A Child’s Christmas, Poems and Tiger Eggs Ballet Cymru with Cerys Matthews

November 16, 2018 by

Ballet Cymru always manages to bring high quality dance to its audiences with something novel, something different to add an extra frisson to their work while retaining artistry, precision, strong technique and control. In this very enjoyable evening they revisit their relationship with Cerys Matthews, after an earlier splendid collaboration with TIR, melding of her voice, traditional Welsh song and innovative dance. This time it is taking Cerys Matthews’ album recording of A Child’s Christmas, Poems and Tiger Eggs and creating a wide variety of dances to compliment the varying themes, moods, atmospheres of the iconic poet’s works.

Wearing her distinctive panama-style hat and some pretty cool red shoes and accompanied by jazz musician Arun Gosh, Cerys tells us we are at the Riverfront on the 65th anniversary weekend of Dylan Thomas death and also Wales rugby victory earlier that day. I have no idea who they beat.

 

 

The first half of the evening as a little demanding but not inaccessible for the young people who come to see the company, with Cerys reciting some of Thomas’ most loved poems including Do Not Go Gentle Into that Last Goodnight, The Hunchback in the Park, And Death Shall Have No Dominion, with generally haunting, moody playing from Gosh, sandwiched by In My Craft Or Sullen Art. In contrast the fun-filled Laugharne and also Fern Hill gave the dancers the chance to kick off into some fun moves with the uplifting music similarly grabbing the attention of the young people who may have been a little less engaged by much of the darkness of some of Thomas’poetry.

Artistic Director Darius James and Assistant Artistic Director Amy Doughty again demonstrate their ability to create dance that is at times narrative and always clear in communicating with an audience, making the most of their troupe of dancers which again comprises strong performers who have been with the company for some years and fresh, young faces and bodies who slip into the Ballet Cymru culture with ease.

I told the youngsters with me that the second of the evening would be a lighter offering, although they had enjoyed the first half of the show although clearly the more lively and ensemble pieces. And so it was…..as after the break the performance became a full stage work as Cerys was now a “voice” rather than a presence, with her reciting A Child’s Christmas in Wales with the BBC National Orchestra of Wales.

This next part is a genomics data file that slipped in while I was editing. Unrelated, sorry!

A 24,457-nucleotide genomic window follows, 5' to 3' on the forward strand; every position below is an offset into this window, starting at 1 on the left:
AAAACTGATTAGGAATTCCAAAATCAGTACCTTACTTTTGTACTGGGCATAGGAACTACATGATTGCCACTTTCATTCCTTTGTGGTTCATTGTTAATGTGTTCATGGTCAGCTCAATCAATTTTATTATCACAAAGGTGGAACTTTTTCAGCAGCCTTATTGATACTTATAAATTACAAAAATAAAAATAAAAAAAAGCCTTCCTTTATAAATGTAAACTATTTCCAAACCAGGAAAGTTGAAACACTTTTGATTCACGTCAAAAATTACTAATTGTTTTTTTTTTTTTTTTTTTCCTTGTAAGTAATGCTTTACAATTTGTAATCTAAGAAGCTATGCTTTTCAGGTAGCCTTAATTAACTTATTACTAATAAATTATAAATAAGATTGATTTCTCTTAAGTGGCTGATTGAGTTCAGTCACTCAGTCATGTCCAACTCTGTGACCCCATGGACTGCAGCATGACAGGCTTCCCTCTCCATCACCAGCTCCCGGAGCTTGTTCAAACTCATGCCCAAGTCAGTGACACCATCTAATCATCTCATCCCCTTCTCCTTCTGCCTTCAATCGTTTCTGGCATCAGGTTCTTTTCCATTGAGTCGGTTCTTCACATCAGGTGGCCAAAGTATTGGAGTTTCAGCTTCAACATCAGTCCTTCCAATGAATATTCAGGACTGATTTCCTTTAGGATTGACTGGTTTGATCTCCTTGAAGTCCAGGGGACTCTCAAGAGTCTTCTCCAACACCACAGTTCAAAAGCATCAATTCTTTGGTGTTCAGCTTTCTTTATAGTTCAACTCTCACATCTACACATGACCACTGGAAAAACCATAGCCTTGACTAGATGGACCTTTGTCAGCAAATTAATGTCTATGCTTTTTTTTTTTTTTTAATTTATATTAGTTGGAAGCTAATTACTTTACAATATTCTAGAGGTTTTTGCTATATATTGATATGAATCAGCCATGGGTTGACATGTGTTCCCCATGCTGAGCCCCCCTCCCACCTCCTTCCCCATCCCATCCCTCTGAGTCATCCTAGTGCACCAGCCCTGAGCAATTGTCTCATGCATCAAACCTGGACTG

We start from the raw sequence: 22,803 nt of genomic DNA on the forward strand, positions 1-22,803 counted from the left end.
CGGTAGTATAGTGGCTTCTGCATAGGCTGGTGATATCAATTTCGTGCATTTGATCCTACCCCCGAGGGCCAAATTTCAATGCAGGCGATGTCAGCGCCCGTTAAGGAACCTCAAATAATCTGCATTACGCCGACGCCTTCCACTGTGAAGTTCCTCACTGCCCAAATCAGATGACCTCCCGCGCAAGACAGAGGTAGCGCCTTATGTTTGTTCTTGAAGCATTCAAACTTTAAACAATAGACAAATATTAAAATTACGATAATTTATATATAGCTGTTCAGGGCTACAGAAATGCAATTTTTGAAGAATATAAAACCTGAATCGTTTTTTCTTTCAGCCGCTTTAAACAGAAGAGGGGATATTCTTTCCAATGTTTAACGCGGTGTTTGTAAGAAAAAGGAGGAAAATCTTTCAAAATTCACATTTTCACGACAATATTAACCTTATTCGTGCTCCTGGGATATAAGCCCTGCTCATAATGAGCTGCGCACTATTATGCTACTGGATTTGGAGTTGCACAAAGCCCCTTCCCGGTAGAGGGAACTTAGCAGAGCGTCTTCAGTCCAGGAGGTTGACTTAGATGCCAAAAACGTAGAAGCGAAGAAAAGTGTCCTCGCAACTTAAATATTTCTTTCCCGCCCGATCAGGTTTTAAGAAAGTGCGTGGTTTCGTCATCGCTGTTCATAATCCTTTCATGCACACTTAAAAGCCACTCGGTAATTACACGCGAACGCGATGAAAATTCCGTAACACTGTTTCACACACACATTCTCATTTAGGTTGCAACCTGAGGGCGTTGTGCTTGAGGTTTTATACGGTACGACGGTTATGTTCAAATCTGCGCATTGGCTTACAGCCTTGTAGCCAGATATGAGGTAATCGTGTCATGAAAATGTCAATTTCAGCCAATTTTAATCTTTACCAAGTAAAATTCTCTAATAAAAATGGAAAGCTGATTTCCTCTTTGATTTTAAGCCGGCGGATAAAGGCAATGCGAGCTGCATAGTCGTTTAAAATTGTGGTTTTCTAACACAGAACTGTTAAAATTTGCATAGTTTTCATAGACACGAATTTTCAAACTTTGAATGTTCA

This was a glorious entertainment with video projections of youngsters talking about what Christmas means to them, presumably filmed in Valleys towns or perhaps Newport, forming a magical beginning and ending to the love performance.

Chris Illingworth gave the performers an equally magical lighting design that, like the story itself, captures the romanticised vision of Christmas that remembers all the fun, the delight and the charm of the festive season – so it is always snowing and children are always having great adventures.

The choreography is as generous spirited as the story telling with James and Doughty bringing their free-flowing, eclectic mixture of styles to the work: elegant ballet, cheeky cameos, ensemble set pieces, whimsical creations, such as gullumping hippos, and always lots of love for the narrative.

 

 

For the Newport performance we enjoyed the performances of Year 4 pupils from Clytha Primary School, not just in a walk on and add sweetness to the production, but genuinely becoming part of the performance with the curtain call a real spirits-lifter.

We also had the inclusion of some signing in the performance which could have been just tokenism but, firstly, those who have seen other works by the company know this is part of a wider engagement across abilities and was also neatly incorporated into choreography i.e. the signing was beautifully melded into the movement, not an add on.

If you are fortunate enough to be anywhere near a performance of this show, whether with Cerys performing or with the more ethereal, haunting voice that is so suited to this narration, it might be the best festive present you give yourself or your loved ones.

Why this show has not been booked to play in as many venues across our nation as possible in the run up to Christmas is one of life’s great mysteries. They should be clearing their programmes for it.

 

For further performances visit: www/waleshballet.co.uk

 

Images Sian Trenberth

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